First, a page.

Since making that decision, I’ve worked hard to make kindness an integral part of my daily routine. I now try to practise kindness in all of my daily encounters with people, whether at work or home, at the grocery store or just passing someone on the sidewalk.

I remember someone telling me once that kindness was like a snowball tossed down a hill — rolling, growing and gaining momentum. Each unselfish act or kind word is like another snowflake ultimately creating something much larger than the small initial effort put forth.

When you add honesty to kindness, you create a potent combination. Together, they make you feel good about yourself and help to build trust and rapport with others. Both improve our relationships with others and ourselves. And now there’s evidence to suggest that kindness is also good for our health. A study by Stanford University’s Center for Compassion and Altruism Research and Education found that an act of kindness is often followed by a rush of euphoria and subsequent period of calmness and general well-being. Researchers coined the term “helper’s high” to describe this sensation resulting from the release of endorphins.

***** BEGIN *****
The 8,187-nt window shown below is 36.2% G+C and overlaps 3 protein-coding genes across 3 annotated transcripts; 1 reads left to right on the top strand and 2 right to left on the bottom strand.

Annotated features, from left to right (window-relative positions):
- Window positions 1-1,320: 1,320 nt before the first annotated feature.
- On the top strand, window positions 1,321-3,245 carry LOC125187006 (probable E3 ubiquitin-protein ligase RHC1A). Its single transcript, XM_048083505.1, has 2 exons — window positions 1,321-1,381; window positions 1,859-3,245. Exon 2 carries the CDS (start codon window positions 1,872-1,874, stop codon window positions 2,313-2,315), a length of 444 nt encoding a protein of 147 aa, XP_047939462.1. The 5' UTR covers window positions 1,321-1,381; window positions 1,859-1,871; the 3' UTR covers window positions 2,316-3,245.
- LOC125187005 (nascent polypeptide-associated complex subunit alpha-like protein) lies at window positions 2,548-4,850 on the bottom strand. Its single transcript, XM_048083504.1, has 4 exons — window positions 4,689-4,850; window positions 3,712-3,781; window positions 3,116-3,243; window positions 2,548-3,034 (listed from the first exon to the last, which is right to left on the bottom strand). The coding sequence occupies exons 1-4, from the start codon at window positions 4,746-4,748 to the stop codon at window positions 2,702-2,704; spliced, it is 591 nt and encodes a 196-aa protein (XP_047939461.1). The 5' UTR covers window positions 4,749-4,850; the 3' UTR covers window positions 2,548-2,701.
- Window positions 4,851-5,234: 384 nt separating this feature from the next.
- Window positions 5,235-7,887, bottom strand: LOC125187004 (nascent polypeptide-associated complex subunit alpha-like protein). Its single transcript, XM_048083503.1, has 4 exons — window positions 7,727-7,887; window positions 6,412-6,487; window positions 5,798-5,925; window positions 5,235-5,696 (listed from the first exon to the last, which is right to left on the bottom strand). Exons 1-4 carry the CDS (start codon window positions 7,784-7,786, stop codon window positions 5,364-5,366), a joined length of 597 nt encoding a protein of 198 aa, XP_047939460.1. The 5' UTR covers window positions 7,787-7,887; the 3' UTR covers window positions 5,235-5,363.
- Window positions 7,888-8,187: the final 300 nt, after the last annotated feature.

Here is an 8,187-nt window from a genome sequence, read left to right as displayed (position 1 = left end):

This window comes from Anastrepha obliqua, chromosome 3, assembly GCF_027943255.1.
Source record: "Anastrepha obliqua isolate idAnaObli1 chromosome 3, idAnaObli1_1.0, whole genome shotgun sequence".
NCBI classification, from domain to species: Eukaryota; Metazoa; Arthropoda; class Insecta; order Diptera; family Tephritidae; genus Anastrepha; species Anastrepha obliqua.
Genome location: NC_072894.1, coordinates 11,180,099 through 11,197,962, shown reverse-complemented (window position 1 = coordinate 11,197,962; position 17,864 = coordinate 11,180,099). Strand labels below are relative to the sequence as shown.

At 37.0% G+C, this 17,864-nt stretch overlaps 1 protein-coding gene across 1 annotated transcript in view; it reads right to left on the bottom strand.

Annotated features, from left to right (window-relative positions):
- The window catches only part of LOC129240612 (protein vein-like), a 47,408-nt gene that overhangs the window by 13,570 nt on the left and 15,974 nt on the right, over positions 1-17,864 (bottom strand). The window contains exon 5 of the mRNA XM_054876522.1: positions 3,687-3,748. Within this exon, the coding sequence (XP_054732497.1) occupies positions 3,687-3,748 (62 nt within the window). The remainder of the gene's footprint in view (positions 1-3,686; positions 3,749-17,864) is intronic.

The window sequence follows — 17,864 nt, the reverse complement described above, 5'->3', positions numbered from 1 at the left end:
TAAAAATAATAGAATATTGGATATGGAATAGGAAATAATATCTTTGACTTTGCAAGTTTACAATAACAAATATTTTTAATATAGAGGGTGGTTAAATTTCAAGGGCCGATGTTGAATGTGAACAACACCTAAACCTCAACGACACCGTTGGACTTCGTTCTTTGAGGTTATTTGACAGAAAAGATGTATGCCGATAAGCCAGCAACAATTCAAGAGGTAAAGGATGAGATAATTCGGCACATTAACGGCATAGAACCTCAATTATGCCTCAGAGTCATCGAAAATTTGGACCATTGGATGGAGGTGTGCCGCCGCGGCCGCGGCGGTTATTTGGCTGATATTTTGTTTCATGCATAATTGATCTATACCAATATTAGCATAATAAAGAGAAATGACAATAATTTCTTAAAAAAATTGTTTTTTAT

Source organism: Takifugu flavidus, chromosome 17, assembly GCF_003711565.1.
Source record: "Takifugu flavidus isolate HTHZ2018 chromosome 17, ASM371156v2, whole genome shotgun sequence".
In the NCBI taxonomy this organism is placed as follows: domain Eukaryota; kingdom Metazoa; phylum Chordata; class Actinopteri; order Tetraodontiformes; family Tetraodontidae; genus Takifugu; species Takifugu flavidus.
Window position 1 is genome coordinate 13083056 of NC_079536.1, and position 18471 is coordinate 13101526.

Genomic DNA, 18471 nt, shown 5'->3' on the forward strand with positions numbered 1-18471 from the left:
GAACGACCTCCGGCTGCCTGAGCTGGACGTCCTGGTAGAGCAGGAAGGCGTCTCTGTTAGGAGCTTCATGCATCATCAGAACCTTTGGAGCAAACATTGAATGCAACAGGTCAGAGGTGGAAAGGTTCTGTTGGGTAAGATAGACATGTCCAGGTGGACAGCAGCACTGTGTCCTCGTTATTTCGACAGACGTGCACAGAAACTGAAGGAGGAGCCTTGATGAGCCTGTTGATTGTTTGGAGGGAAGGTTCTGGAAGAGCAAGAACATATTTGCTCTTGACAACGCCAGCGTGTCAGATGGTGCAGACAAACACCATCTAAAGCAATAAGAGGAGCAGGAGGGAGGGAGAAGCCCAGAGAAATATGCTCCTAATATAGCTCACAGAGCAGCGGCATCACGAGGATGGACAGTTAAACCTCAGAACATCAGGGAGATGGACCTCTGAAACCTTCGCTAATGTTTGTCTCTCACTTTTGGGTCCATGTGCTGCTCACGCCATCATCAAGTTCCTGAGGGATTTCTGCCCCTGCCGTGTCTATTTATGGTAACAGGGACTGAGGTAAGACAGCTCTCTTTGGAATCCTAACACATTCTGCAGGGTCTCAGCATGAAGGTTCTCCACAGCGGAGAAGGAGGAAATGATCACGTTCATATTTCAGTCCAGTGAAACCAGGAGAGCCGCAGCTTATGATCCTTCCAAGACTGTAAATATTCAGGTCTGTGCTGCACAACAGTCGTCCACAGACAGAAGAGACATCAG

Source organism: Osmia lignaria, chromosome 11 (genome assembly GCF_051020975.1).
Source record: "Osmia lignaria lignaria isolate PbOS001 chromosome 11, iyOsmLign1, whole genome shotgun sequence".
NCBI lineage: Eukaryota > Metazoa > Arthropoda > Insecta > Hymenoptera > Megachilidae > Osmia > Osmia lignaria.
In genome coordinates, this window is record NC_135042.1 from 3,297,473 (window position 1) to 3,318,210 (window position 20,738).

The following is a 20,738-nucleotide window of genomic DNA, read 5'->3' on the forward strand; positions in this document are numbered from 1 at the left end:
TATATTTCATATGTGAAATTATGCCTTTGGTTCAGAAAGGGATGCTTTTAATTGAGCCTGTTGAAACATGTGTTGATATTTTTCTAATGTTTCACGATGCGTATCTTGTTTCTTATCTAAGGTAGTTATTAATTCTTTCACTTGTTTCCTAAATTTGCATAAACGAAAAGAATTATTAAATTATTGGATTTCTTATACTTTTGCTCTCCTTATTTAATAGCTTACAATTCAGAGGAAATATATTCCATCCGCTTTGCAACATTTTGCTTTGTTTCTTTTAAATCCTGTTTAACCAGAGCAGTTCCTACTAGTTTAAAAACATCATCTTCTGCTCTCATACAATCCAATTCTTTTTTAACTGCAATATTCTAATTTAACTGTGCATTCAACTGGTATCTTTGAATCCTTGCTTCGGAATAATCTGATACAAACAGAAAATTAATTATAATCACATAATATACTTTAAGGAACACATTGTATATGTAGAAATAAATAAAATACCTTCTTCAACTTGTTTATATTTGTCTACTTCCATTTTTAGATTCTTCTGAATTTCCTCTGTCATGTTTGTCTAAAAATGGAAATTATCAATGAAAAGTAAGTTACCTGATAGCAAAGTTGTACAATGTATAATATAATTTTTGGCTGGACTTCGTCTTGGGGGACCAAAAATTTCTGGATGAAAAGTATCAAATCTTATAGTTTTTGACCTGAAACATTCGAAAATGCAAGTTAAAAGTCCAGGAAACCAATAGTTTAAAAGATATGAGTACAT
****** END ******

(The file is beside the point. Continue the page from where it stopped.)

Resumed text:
The bulk of the information derived from the study appears focused on the impact of kindness on the health care system. Medical treatment and consultation can seem cold and dispassionate, but the introduction of kindness into the equation can yield some unusual results.

The study found that when health care was delivered with kindness and compassion, patients actually healed faster, experienced reduced pain and enjoyed shorter hospital stays. When doctors and health care providers began to embrace kindness as a core value, the results were even more astounding.

Patients were twice as likely to follow the advice of a kind and compassionate physician as one who came across as cold and detached. They were also more willing to divulge pertinent information necessary for an accurate diagnosis. Surgical patients were discharged sooner from the hospital, healed faster and required up to 50 per cent fewer pain narcotics. Patients in emergency rooms were less stressed and more co-operative.